- Food and Cooking
Vegetarian Stew with Celebration Potatoes
Vegetarian stew with celebration potatoes & dumplings recipe
This tasty meat-free stew is quick and easy to make and features beautiful celebration potatoes, leek, carrots and dumplings in a 'meaty' sauce.
It's a meal in itself when it's served with fresh bread and salad and regularly makes it onto our dinner menu. Root vegetables always go so well together and have the added advantage of being nutritious - and inexpensive!
At one time, I had the notion that stews were winter food but that's far from the truth. We eat this all year round in the heat of Florida! Because the ingredients keep so well, this is a handy and convenient recipe to keep on file for those days when there doesn't seem to be anything to cook.
I used celebration potatoes this time because they are attractive and add color to the dish but I've often cooked this recipe with various types and varieties of potatoes - whatever you have will be fine.Although I like to serve this with crusty bread I've also served this with a yellow-colored rice. That makes the dish even more attractive and the rice picks up the sauce well.
These amounts serve two people but the quantities aren't critical at all.
- 1 large leek
- Potatoes. I use about a dozen small spuds
- 2 large carrots
- Garlic. I use two cloves but you can adjust this to suit your tastes
- Marmite. I know, I hate it too in its raw state!
- Olive oil - about a tablespoon
- About a quarter cup flour
- I also added a sloosh of wine, black pepper and chopped herbs
Heat the olive oil in a large pan and put a glass of water in the freezer.
The potatoes I used had been around for a while so were quite 'eye-y' so my first job was to wash them, clean out any eyes and cut them into quarters. Each chunk of potato should be bite-sized. Once the oil is hot, add the potatoes. I like to dab them with paper towel to dry them first. Stir the potatoes and turn the heat to medium-low.
Simply clean the leek and cut into slices. I don't know if it's just me that gets particularly grubby leeks but I always have to give them a very thorough rinse in cold water.
LEEKS & POTATOES
Put the leeks to the pan with the potatoes. Give them a good stir.
Peel and slice the garlic cloves and put these into the pan too, combining the vegetables well. By now, the potatoes will probably be cooked. I usually just eat one to test but if a knife point goes in easily, they're done.
Add about half a cup of water, ground black pepper and half a teaspoon of Marmite. Oh, what a subject this brown goo is! My mum used to force-feed us the stuff when we were kids because it's loaded with vitamins and goodness. I think it tastes horrible but don't worry. It will add color and flavor to the stew but the 'Marmiteness' will be gone. I also pour in a sloosh of red wine; a sloosh being about a tablespoon. Once the liquids have come to the boil, turn the heat to low-medium.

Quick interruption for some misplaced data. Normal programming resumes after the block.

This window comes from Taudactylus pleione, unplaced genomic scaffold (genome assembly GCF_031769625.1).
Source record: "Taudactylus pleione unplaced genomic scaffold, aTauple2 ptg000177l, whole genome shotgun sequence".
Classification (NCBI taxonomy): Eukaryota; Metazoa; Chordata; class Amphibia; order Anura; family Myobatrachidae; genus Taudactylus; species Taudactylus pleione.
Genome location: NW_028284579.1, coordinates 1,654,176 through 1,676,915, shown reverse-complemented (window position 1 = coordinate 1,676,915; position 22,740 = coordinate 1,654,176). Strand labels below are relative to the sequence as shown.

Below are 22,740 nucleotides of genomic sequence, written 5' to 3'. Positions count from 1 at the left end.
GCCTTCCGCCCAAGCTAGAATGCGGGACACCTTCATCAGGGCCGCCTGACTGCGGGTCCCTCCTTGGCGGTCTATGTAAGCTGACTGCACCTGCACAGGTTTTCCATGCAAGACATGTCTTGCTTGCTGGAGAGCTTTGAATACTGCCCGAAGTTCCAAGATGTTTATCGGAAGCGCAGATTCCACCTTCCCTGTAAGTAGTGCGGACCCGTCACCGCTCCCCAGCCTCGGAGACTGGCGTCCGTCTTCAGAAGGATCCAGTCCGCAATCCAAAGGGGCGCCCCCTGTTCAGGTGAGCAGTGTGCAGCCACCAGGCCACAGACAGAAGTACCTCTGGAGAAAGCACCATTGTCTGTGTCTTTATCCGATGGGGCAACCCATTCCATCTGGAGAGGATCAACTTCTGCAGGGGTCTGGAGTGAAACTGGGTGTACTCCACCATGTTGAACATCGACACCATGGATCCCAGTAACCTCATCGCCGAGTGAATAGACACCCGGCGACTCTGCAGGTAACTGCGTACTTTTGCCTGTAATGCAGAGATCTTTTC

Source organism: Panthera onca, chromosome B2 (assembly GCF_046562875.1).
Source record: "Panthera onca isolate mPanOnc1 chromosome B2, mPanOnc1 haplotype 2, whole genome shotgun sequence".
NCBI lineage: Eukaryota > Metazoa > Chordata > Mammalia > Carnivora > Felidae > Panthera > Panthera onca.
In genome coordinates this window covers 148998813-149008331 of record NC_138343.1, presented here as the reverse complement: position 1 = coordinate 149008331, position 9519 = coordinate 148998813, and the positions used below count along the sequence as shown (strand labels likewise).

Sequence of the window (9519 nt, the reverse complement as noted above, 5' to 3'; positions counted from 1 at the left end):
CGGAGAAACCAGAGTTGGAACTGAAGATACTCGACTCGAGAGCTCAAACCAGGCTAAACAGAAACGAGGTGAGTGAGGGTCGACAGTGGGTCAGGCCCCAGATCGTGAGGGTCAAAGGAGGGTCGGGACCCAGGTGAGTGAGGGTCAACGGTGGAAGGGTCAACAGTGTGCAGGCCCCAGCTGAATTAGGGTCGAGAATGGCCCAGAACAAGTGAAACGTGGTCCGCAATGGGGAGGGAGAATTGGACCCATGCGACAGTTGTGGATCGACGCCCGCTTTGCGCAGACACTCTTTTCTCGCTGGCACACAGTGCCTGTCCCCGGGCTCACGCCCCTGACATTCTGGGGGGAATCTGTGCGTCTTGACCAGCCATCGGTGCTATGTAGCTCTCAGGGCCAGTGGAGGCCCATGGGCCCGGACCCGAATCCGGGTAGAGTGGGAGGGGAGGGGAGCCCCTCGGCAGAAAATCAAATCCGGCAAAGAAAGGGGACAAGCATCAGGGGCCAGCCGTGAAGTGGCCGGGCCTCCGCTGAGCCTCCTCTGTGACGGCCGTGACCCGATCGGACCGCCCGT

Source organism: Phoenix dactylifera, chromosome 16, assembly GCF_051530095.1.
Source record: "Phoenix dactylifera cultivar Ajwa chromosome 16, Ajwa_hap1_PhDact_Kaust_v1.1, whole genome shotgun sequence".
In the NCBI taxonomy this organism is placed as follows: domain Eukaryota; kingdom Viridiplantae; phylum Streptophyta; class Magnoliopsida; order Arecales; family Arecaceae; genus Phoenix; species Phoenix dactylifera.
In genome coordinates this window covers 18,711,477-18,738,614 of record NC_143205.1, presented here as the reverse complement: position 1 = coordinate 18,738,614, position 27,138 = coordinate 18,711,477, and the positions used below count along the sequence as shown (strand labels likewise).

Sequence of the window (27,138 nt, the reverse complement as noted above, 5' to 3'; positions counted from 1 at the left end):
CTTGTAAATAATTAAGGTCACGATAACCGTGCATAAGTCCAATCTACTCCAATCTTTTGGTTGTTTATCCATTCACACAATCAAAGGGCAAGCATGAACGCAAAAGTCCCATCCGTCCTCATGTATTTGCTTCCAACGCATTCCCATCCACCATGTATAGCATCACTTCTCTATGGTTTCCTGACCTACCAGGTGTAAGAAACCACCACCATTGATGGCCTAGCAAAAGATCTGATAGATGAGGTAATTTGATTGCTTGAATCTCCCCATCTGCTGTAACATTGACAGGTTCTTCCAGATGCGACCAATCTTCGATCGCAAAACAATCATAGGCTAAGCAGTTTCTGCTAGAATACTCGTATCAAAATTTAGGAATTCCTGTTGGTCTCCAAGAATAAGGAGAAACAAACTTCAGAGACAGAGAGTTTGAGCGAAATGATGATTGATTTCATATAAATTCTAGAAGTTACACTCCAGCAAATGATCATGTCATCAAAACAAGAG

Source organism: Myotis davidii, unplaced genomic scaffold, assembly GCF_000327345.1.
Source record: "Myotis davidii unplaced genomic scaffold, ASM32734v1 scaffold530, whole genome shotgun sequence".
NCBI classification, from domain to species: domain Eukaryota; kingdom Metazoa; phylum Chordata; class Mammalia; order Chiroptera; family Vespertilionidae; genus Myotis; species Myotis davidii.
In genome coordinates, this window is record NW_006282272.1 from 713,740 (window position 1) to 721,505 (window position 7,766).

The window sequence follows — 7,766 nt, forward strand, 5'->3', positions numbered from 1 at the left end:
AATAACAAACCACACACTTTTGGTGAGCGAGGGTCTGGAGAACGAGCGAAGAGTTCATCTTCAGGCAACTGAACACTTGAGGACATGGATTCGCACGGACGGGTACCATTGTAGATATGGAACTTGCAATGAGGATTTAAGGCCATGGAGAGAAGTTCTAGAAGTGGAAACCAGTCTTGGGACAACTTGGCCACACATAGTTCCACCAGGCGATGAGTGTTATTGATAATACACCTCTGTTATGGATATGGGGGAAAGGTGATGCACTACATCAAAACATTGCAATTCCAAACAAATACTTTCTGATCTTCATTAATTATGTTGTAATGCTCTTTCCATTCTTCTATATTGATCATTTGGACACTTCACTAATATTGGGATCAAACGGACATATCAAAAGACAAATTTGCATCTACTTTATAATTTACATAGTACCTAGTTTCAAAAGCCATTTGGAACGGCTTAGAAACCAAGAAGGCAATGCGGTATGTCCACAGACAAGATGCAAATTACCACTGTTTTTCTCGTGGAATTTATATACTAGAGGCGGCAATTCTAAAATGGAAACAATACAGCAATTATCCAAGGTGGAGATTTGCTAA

The carrots are the last vegetable to go in. This is because we prefer carrots to have crunch in the final dish. This depends on your personal preference. If you're expecting this recipe to be a little like an Irish stew (which it can be) cook the carrots for longer. In Irish stew, carrots are usually cooked for an hour or more so if you're looking for carrots with that same texture put them into the pan at the same time as water.
Leave the stew to simmer while you make the dumplings.
The dumplings are very easy to make and are great for absorbing the flavor of the sauce. They aren't heavy at all. My mum used to make dumpling when I was a kid using suet - a definite no-no for vegetarians. But you can still make lovely tasty vegetarian versions.
MAKE THE DUMPLINGS
I use about a quarter cup of flour plus extra for kneading. Put the flour in a bowl - I like to sieve it from a few inches above the bowl as this adds air and lightness. I also add fresh chopped herbs - whatever I have to hand. It makes the dumplings slightly different every time. Retrieve the glass of water from the freezer, it should be pretty cold by now, and add enough water to the bowl to make a dough. If you put in too much, just add a little more flour. Place the dough on a floured board and knead it briefly. Break the dough into six pieces that are roughly the same size and roll them into balls. I then leave these to rest for a few minutes while I get the plates & silverware ready.
COOK THE DUMPLINGS
Before you put the dumplings into the pan, be sure that the sauce is the desired consistency. If it's looking too thick, add a little more water (or wine!). If it isn't thick enough add a little cornflour mixed with a little water. Once you have your sauce the way you like it, it should be simmering. Put the dumplings on top and cover. They will only take a few minutes to cook - about four minutes is about right.
PREPARE THE ACCOMPANIMENTS
This time, I served this with wonderfully fresh bread and salad leaves.
Serve the stew and dumplings!
This is so tasty! You can easily make this ahead if you're entertaining. Stop just before the adding carrots stage. If you're not vegetarian this makes a great accompaniment to go with so many dishes. It will soon become a family favorite.
Eating and enjoying meatless meals is much easier today than it used to be. Professional cooks, plus celebrity chefs, have made cooking without meat into an art. Whatever type of recipe book you're looking for, there's one to suit you. See the great selection below.
If you can't buy this locally (it's made in England) you can buy it online. I hate the bloody stuff but it's handy for cooking.
People love this!
I can't stand the stuff myself although it's a great cooking ingredient, particularly for vegetarians. The Marmitey taste goes when it's used in cooking. But see below how much it is loved - there are so many branded products available!
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